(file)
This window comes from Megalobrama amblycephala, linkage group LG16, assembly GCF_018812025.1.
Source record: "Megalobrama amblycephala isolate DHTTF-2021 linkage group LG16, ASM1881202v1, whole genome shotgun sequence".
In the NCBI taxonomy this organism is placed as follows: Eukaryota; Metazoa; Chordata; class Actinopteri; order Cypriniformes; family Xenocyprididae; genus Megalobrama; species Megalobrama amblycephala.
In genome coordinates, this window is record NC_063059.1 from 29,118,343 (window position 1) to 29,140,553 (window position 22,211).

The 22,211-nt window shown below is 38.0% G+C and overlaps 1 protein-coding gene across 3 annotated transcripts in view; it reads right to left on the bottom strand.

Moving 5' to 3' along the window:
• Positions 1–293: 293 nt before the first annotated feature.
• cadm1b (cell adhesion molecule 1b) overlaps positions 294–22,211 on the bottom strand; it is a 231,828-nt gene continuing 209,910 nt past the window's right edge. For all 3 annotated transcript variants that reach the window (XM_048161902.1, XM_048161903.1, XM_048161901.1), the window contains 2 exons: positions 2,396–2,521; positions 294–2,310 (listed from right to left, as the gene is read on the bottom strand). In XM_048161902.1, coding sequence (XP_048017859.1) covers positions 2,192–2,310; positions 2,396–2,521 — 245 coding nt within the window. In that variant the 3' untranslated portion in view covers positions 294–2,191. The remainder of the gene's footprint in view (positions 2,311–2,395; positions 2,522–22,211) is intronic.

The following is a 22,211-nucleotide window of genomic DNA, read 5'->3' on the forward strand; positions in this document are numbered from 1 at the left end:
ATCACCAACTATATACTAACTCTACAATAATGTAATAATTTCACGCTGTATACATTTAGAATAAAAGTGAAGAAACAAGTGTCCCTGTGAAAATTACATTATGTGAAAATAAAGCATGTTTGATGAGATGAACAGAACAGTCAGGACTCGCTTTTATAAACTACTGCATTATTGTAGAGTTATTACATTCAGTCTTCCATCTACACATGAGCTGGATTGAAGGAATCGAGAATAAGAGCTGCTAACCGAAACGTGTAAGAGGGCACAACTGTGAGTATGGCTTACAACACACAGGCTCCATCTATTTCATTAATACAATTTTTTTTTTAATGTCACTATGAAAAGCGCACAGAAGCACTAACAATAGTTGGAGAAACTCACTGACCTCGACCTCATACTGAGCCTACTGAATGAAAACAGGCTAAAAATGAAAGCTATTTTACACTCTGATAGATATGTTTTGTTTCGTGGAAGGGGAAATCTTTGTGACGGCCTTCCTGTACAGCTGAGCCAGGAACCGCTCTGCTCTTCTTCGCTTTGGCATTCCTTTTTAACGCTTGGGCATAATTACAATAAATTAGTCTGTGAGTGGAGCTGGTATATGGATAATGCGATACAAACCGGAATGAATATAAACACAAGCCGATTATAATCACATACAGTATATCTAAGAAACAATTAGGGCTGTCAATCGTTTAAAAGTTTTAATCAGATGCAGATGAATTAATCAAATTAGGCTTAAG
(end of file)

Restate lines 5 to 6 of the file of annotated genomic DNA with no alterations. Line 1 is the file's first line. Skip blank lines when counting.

The 22,211-nt window shown below is 38.0% G+C and overlaps 1 protein-coding gene across 3 annotated transcripts in view; it reads right to left on the bottom strand.

Moving 5' to 3' along the window: